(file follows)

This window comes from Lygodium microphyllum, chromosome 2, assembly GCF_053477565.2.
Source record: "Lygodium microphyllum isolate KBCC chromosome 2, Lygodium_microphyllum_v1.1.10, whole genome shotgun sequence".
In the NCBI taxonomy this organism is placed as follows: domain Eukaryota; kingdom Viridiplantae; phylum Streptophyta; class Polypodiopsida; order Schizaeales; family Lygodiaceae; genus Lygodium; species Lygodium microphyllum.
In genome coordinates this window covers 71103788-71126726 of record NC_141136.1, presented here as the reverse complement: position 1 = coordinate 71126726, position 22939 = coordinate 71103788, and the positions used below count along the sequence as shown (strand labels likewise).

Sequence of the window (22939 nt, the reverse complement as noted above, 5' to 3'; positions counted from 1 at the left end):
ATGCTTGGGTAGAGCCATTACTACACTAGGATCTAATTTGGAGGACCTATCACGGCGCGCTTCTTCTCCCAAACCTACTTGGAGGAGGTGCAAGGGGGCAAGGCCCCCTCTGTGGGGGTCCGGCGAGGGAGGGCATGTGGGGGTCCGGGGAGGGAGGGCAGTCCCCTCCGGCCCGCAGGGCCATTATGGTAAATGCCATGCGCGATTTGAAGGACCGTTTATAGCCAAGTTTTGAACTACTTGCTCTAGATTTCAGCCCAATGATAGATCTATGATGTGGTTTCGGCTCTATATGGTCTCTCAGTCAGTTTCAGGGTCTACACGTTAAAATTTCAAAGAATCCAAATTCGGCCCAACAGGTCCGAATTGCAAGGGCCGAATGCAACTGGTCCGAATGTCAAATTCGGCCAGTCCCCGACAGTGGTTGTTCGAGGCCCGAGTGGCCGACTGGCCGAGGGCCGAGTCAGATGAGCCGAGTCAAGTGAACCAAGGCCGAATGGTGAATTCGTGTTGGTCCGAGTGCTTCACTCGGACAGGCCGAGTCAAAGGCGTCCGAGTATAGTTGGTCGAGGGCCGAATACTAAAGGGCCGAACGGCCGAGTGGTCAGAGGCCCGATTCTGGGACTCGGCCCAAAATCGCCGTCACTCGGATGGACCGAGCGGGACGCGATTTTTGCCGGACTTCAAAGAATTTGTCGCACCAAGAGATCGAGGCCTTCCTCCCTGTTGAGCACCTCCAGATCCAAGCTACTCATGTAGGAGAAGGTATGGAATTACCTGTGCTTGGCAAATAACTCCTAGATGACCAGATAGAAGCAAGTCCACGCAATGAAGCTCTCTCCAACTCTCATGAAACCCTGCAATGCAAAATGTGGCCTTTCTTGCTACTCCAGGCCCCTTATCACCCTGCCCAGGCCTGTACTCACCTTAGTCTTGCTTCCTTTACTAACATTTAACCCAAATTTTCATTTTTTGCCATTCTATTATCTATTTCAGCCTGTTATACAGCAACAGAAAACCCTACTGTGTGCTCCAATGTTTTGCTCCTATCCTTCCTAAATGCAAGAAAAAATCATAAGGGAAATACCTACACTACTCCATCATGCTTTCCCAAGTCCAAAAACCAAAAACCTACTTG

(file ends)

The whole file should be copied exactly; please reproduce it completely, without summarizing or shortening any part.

This window comes from Lygodium microphyllum, chromosome 2, assembly GCF_053477565.2.
Source record: "Lygodium microphyllum isolate KBCC chromosome 2, Lygodium_microphyllum_v1.1.10, whole genome shotgun sequence".
In the NCBI taxonomy this organism is placed as follows: domain Eukaryota; kingdom Viridiplantae; phylum Streptophyta; class Polypodiopsida; order Schizaeales; family Lygodiaceae; genus Lygodium; species Lygodium microphyllum.
In genome coordinates this window covers 71103788-71126726 of record NC_141136.1, presented here as the reverse complement: position 1 = coordinate 71126726, position 22939 = coordinate 71103788, and the positions used below count along the sequence as shown (strand labels likewise).

Sequence of the window (22939 nt, the reverse complement as noted above, 5' to 3'; positions counted from 1 at the left end):
ATGCTTGGGTAGAGCCATTACTACACTAGGATCTAATTTGGAGGACCTATCACGGCGCGCTTCTTCTCCCAAACCTACTTGGAGGAGGTGCAAGGGGGCAAGGCCCCCTCTGTGGGGGTCCGGCGAGGGAGGGCATGTGGGGGTCCGGGGAGGGAGGGCAGTCCCCTCCGGCCCGCAGGGCCATTATGGTAAATGCCATGCGCGATTTGAAGGACCGTTTATAGCCAAGTTTTGAACTACTTGCTCTAGATTTCAGCCCAATGATAGATCTATGATGTGGTTTCGGCTCTATATGGTCTCTCAGTCAGTTTCAGGGTCTACACGTTAAAATTTCAAAGAATCCAAATTCGGCCCAACAGGTCCGAATTGCAAGGGCCGAATGCAACTGGTCCGAATGTCAAATTCGGCCAGTCCCCGACAGTGGTTGTTCGAGGCCCGAGTGGCCGACTGGCCGAGGGCCGAGTCAGATGAGCCGAGTCAAGTGAACCAAGGCCGAATGGTGAATTCGTGTTGGTCCGAGTGCTTCACTCGGACAGGCCGAGTCAAAGGCGTCCGAGTATAGTTGGTCGAGGGCCGAATACTAAAGGGCCGAACGGCCGAGTGGTCAGAGGCCCGATTCTGGGACTCGGCCCAAAATCGCCGTCACTCGGATGGACCGAGCGGGACGCGATTTTTGCCGGACTTCAAAGAATTTGTCGCACCAAGAGATCGAGGCCTTCCTCCCTGTTGAGCACCTCCAGATCCAAGCTACTCATGTAGGAGAAGGTATGGAATTACCTGTGCTTGGCAAATAACTCCTAGATGACCAGATAGAAGCAAGTCCACGCAATGAAGCTCTCTCCAACTCTCATGAAACCCTGCAATGCAAAATGTGGCCTTTCTTGCTACTCCAGGCCCCTTATCACCCTGCCCAGGCCTGTACTCACCTTAGTCTTGCTTCCTTTACTAACATTTAACCCAAATTTTCATTTTTTGCCATTCTATTATCTATTTCAGCCTGTTATACAGCAACAGAAAACCCTACTGTGTGCTCCAATGTTTTGCTCCTATCCTTCCTAAATGCAAGAAAAAATCATAAGGGAAATACCTACACTACTCCATCATGCTTTCCCAAGTCCAAAAACCAAAAACCTACTTG